INDIANAPOLIS – A Statehouse veteran meets a political newcomer in the House District 50 race for the Republican nomination.
Huntington Rep. Dan Leonard is seeking a 10th term, but John Stoffel, also of Huntington, isn't going to let him have it without a fight.
House District 50 includes all of Huntington County and portions of Wells and Allen counties. The term is for two years and has a base salary of about $27,000. But with per diem legislators regularly make more than $50,000 for a part-time job.
Democrat Jorge Fernandez will take on the winner of the Republican primary in the fall.
“I think I feel like I've been pretty effective for the district I represent – bringing things back to the district,” Leonard said, mentioning road funding, grants and statutory language to help economic development projects. “Hopefully I've done a respectable job for my constituents and I would love to keep helping them.”
Stoffel, an elementary school math teacher, said he is running because legislation being passed is too top-down and without input from the people it impacts.
He said Leonard isn't listening to local concerns and doesn't appear very conservative, noting the move away from local control and expansion of school choice options without assessing whether the program is successful.
And, of course, Stoffel is concerned about education.
“I don't want to make this all about education, but it did start through the lens of education. I noticed a lot of legislation over the last decade that was heavy handed,” he said.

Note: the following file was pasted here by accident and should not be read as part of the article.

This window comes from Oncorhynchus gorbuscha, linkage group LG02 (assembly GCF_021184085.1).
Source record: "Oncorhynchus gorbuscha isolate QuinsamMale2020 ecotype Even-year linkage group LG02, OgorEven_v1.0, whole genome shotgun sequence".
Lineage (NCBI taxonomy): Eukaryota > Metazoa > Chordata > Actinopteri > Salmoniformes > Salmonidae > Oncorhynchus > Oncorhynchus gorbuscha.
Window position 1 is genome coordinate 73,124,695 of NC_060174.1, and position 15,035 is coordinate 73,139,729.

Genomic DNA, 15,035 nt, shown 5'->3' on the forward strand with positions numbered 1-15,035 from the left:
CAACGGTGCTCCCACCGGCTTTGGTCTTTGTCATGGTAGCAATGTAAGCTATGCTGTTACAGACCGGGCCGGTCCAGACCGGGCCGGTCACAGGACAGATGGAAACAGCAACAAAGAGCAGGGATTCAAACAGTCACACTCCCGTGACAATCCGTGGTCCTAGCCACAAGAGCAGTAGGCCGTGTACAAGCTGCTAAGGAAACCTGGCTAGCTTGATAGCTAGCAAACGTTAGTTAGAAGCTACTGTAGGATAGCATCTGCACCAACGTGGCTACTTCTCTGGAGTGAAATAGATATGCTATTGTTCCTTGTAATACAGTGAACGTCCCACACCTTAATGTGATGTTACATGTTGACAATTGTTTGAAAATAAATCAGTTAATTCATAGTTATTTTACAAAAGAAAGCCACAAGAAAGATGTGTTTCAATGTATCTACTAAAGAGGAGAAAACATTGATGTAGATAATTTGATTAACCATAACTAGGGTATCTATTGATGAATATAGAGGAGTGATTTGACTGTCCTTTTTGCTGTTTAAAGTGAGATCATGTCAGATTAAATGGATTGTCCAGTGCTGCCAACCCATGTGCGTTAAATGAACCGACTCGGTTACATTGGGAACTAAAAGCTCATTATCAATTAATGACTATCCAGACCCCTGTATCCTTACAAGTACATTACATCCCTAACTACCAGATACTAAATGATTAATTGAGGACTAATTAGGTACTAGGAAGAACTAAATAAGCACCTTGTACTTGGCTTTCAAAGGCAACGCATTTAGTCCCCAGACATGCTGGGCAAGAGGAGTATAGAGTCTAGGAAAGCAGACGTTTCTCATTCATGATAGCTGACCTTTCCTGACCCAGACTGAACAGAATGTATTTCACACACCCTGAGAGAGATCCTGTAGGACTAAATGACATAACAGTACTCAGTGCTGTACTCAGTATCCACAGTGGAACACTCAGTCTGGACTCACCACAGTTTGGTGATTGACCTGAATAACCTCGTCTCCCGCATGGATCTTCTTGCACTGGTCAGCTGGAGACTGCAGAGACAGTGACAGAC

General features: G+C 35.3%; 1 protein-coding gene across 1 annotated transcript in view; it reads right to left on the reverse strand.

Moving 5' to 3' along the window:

If elected, his first priority would be getting rid of the punitive A-F school grades that schools receive. They are almost solely based on test scores and have caused teachers and students to focus too much on testing and not enough on learning.
“It's harmful to kids, teachers and communities,” Stoffel said. “I don't know that it's meant to be as punitive as it's become. There are unintended consequences.”
He also thinks the state needs to do more to help local counties with jail costs after moving low-level offenders out of state prisons.
“This has created a burden for counties and came without adequate funding,” he said.
Leonard, meanwhile, has focused a lot on unemployment issues as well as property tax issues with the Department of Local Government Finance.
He is the House Rules Chairman, which means he reviews every amendment filed to bills on the floor and often objects to them on procedural grounds.
Leonard expects lawmakers will be busy in 2021 dealing with ramifications from the coronavirus pandemic.
He thinks the legislature needs to fine-tune what exact authority the governor has during a public emergency, noting Gov. Eric Holcomb waived several unemployment-related laws.
“I don't think he has taken advantage of it but I see ways he could,” Leonard said.
He said lawmakers might need to dial back executive powers, such as closing businesses and delaying taxes.
“It's almost like a martial law situation,” Leonard said. “The whole purpose of closing things down and keeping people at home was to slow the spread – not stop it. We've done that. So why are we gradually working back rather than just opening back up?”
Leonard said he doesn't think teacher pay is as big of an issue as some, noting the legislature has provided record increases for K-12 education in the last two budgets.
“If they want a raise work harder,” he said, noting some teachers make $80,000 to $90,000.
He also touts that his knowledge of the General Assembly is much more rounded than his opponent. That is due to his work on the House Ways and Means Committee, where all fiscal issues go for review.
“I'm just not focused on one thing,” Leonard said.
House District 50 Republican
Current job: Retired small-business man
Political experience: Has served in the Indiana House since 2002; seeking 10th term
Current job: Fifth grade teacher at Flint Springs Elementary
Political experience: First attempt at elected office